Great Lakes BoatsPhoto Du Jour

Edward L. Ryerson

Captured yesterday on the Detroit River is the 730′ long Steamer Edward L. Ryerson.

Built in 1959, this old ship returned to service on the Great Lakes this summer after being layed up since 1999.

From the Boatnerd website
:

Great Lakes Fleet Page Vessel Feature — Edward L. Ryerson

By George Wharton

The Edward L. Ryerson, is one of only two remaining straight-deck bulk carriers still part of the American fleet on the Great Lakes; the other being the John Sherwin (2). Built as hull # 425 by Manitowoc Shipbuilding Co., Inc. of Manitowoc, WI; the keel for this bulk carrier was laid April 20, 1959. At a snow covered shipyard on January 21, 1960; the new vessel was launched and christened Edward L. Ryerson for her owners, the Inland Steel Co. of Chicago, IL. The new steamer was the first of five American-flagged ships to be added to the “730-class” of lake boats in the early 1960’s; the other four all being former Maritime Commission T2-type tankers converted for Great Lakes service (these being the Leon Falk Jr., Paul H. Carnahan, Pioneer Challenger, and the Walter A. Sterling). The Edward L. Ryerson became the third of thirteen 730′ (222.5m) carriers to eventually share in the “Queen of the Lakes” title for being the longest ships on the Great Lakes. She was also the second American-flagged vessel to share this honor; the first being the Arthur B. Homer launched November 7, 1959. The “Queen of the Lakes” title was thusly shared until December 7, 1962 when the title was passed to the slightly larger Frankcliffe Hall.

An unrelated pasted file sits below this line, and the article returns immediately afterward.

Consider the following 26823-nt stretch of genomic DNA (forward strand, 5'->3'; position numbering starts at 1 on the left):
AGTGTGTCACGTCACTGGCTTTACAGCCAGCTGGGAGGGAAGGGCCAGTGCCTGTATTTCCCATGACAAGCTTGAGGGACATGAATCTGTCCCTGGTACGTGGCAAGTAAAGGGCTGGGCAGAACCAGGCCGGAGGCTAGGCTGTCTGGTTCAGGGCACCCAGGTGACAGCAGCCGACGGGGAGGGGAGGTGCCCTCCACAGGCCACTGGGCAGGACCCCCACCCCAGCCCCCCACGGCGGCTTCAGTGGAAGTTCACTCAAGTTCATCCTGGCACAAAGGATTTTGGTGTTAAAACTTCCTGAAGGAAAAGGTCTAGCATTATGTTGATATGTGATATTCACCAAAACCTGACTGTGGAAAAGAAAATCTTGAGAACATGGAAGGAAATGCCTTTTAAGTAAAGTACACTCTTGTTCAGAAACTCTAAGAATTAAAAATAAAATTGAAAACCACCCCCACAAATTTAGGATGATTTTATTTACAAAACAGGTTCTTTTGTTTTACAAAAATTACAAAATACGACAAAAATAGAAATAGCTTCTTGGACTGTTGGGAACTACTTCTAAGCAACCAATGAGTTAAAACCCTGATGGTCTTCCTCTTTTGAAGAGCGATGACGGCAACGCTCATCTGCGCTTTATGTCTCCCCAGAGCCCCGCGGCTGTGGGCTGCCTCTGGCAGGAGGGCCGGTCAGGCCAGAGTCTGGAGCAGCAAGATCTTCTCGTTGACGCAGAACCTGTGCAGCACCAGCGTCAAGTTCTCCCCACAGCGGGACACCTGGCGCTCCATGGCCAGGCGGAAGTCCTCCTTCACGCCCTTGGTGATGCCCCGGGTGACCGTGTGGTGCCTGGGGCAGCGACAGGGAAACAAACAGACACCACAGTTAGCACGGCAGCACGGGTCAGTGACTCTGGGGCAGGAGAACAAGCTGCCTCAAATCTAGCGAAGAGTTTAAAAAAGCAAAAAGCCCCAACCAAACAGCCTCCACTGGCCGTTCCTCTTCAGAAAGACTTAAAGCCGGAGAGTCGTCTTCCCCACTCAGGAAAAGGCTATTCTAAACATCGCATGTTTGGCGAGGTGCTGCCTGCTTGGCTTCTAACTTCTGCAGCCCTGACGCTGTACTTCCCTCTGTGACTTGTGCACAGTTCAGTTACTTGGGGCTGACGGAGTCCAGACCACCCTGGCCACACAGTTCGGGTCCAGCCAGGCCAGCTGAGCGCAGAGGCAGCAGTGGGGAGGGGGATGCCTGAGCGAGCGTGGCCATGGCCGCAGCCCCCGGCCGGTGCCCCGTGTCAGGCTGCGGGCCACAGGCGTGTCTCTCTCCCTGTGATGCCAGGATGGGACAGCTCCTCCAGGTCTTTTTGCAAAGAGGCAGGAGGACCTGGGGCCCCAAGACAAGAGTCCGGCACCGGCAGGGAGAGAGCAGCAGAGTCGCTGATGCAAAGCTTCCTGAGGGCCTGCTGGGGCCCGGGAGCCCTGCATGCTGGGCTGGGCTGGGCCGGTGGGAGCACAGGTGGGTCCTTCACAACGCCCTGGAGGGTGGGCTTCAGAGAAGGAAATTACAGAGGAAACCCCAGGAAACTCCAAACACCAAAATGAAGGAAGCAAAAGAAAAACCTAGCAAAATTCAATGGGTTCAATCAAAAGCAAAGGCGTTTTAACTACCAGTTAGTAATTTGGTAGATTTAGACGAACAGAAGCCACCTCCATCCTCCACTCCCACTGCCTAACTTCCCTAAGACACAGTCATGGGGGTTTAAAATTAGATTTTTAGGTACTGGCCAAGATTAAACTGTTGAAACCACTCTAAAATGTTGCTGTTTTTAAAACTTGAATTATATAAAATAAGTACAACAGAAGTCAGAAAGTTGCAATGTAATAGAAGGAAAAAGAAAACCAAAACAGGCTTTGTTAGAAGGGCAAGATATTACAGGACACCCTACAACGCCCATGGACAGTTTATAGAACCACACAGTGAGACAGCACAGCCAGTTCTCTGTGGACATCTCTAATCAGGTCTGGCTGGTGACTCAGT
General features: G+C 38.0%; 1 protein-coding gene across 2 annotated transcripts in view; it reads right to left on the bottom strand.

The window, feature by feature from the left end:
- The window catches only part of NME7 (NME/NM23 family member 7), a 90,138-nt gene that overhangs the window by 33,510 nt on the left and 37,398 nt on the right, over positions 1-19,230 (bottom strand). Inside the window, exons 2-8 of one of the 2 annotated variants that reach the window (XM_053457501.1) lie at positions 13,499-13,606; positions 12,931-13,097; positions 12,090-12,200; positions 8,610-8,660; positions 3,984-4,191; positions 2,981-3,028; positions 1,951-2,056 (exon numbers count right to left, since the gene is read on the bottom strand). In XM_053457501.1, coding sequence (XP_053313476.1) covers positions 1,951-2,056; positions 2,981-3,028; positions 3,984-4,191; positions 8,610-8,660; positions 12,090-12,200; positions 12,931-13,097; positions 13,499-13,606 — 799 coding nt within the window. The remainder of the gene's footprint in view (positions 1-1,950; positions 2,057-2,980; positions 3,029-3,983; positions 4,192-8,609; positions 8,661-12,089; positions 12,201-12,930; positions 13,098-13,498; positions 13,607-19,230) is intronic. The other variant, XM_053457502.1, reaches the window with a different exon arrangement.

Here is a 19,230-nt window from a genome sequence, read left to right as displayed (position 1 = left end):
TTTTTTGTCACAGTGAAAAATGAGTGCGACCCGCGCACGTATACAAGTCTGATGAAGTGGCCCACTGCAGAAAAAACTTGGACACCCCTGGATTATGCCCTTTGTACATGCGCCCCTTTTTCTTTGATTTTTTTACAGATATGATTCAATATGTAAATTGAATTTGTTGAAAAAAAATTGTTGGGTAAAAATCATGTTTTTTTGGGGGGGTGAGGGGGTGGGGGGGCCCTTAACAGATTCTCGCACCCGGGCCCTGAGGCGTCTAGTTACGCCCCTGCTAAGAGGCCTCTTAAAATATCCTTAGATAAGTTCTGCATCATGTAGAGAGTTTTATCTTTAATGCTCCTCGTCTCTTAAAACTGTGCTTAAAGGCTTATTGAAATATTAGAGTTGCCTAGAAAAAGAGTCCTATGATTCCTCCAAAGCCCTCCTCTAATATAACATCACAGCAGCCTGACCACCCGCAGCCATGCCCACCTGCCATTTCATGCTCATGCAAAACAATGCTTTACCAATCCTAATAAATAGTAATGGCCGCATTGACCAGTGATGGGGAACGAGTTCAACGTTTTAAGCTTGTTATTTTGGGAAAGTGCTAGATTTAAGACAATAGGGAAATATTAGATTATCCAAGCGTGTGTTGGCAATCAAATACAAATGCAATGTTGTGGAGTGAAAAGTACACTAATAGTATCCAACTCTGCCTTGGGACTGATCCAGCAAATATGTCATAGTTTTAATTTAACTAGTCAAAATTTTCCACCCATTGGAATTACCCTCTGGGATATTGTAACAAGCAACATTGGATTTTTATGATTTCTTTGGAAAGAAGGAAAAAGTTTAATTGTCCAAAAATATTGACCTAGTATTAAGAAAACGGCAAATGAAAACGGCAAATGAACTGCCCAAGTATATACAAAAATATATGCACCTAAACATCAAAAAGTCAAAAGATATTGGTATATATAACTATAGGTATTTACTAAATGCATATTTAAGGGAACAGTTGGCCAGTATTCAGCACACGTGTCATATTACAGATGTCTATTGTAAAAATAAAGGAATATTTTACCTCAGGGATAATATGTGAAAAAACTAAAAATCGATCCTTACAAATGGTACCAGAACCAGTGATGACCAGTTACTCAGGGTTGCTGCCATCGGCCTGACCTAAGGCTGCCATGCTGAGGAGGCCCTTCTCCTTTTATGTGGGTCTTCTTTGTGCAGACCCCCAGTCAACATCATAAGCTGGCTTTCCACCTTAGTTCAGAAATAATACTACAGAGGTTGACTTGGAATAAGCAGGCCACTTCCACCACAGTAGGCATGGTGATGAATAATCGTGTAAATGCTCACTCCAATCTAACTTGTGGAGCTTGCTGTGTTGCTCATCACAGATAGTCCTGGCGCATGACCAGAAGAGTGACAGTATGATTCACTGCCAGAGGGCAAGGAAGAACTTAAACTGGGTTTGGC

The lake boat’s namesake, Mr. Edward Larned Ryerson, was born in Chicago on December 3rd, 1886. He had been president of the steel service center Joseph T. Ryerson and Son, Inc. until 1935 when it was merged with Inland Steel. Mr. Ryerson was chairman of the board from 1940 until his retirement in 1953 of both Inland Steel and his original company. Mr. Ryerson died in Chicago on August 2nd, 1971.

By all accounts, the Edward L. Ryerson would have to classified as the most aesthetically pleasing of all lake boats. From her gracefully flared bow and top of her pilot house to her large but streamlined stack to her rounded and tapered stern and her striking paint job, no expense or effort was spared during her construction to achieve this goal. Over $8 million was reported to have been spent on the accommodations alone. The Ryerson was considered a slightly larger version (basic design and construction) of her 1949-built fleet mate Wilfred Sykes. Regardless of the Ryerson’s appearance however, the bulk carrier was built with one cargo in mind; that being iron ore. Her basically square boxed holds do not favor the carrying of such other bulk cargoes as coal, slag, or limestone due to the difficulty in unloading these cargoes. Any thoughts of conversion to a self-unloader would be even more difficult and expensive as her holds would have to be reconfigured with sloped sides to allow for the free movement of the cargo to the self-unloading conveyor(s).

A sequence of “lasts” are a part of this beautiful straight-decker’s history. The Ryerson was the last American-flagged new ship built on the Great Lakes until the launch of the Stewart J. Cort in 1972. She was the last U.S. laker to be built as a steamer, the last to be built without a self-unloader, the last lake boat to be constructed at the Manitowoc, WI shipyards, and the last and only to be built with such aesthetically pleasing lines.